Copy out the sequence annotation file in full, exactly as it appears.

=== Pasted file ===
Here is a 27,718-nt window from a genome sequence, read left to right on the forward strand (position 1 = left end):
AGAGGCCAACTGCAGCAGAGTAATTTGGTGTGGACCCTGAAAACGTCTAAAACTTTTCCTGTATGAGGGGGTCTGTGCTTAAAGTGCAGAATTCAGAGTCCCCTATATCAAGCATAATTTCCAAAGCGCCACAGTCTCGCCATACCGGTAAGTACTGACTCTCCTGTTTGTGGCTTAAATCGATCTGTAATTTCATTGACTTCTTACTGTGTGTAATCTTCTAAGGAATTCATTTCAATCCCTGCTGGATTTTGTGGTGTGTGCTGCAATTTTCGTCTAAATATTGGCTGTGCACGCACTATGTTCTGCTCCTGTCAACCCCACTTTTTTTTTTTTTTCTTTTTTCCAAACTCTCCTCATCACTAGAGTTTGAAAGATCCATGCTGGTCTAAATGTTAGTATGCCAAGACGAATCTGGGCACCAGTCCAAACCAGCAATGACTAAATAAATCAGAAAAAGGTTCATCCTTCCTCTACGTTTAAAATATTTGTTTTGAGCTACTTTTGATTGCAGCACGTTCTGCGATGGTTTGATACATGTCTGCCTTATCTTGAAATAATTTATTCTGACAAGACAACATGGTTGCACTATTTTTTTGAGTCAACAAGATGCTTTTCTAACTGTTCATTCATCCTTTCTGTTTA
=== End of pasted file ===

Here is a 27,718-nt window from a genome sequence, read left to right on the forward strand (position 1 = left end):
AGAGGCCAACTGCAGCAGAGTAATTTGGTGTGGACCCTGAAAACGTCTAAAACTTTTCCTGTATGAGGGGGTCTGTGCTTAAAGTGCAGAATTCAGAGTCCCCTATATCAAGCATAATTTCCAAAGCGCCACAGTCTCGCCATACCGGTAAGTACTGACTCTCCTGTTTGTGGCTTAAATCGATCTGTAATTTCATTGACTTCTTACTGTGTGTAATCTTCTAAGGAATTCATTTCAATCCCTGCTGGATTTTGTGGTGTGTGCTGCAATTTTCGTCTAAATATTGGCTGTGCACGCACTATGTTCTGCTCCTGTCAACCCCACTTTTTTTTTTTTTTCTTTTTTCCAAACTCTCCTCATCACTAGAGTTTGAAAGATCCATGCTGGTCTAAATGTTAGTATGCCAAGACGAATCTGGGCACCAGTCCAAACCAGCAATGACTAAATAAATCAGAAAAAGGTTCATCCTTCCTCTACGTTTAAAATATTTGTTTTGAGCTACTTTTGATTGCAGCACGTTCTGCGATGGTTTGATACATGTCTGCCTTATCTTGAAATAATTTATTCTGACAAGACAACATGGTTGCACTATTTTTTTGAGTCAACAAGATGCTTTTCTAACTGTTCATTCATCCTTTCTGTTTA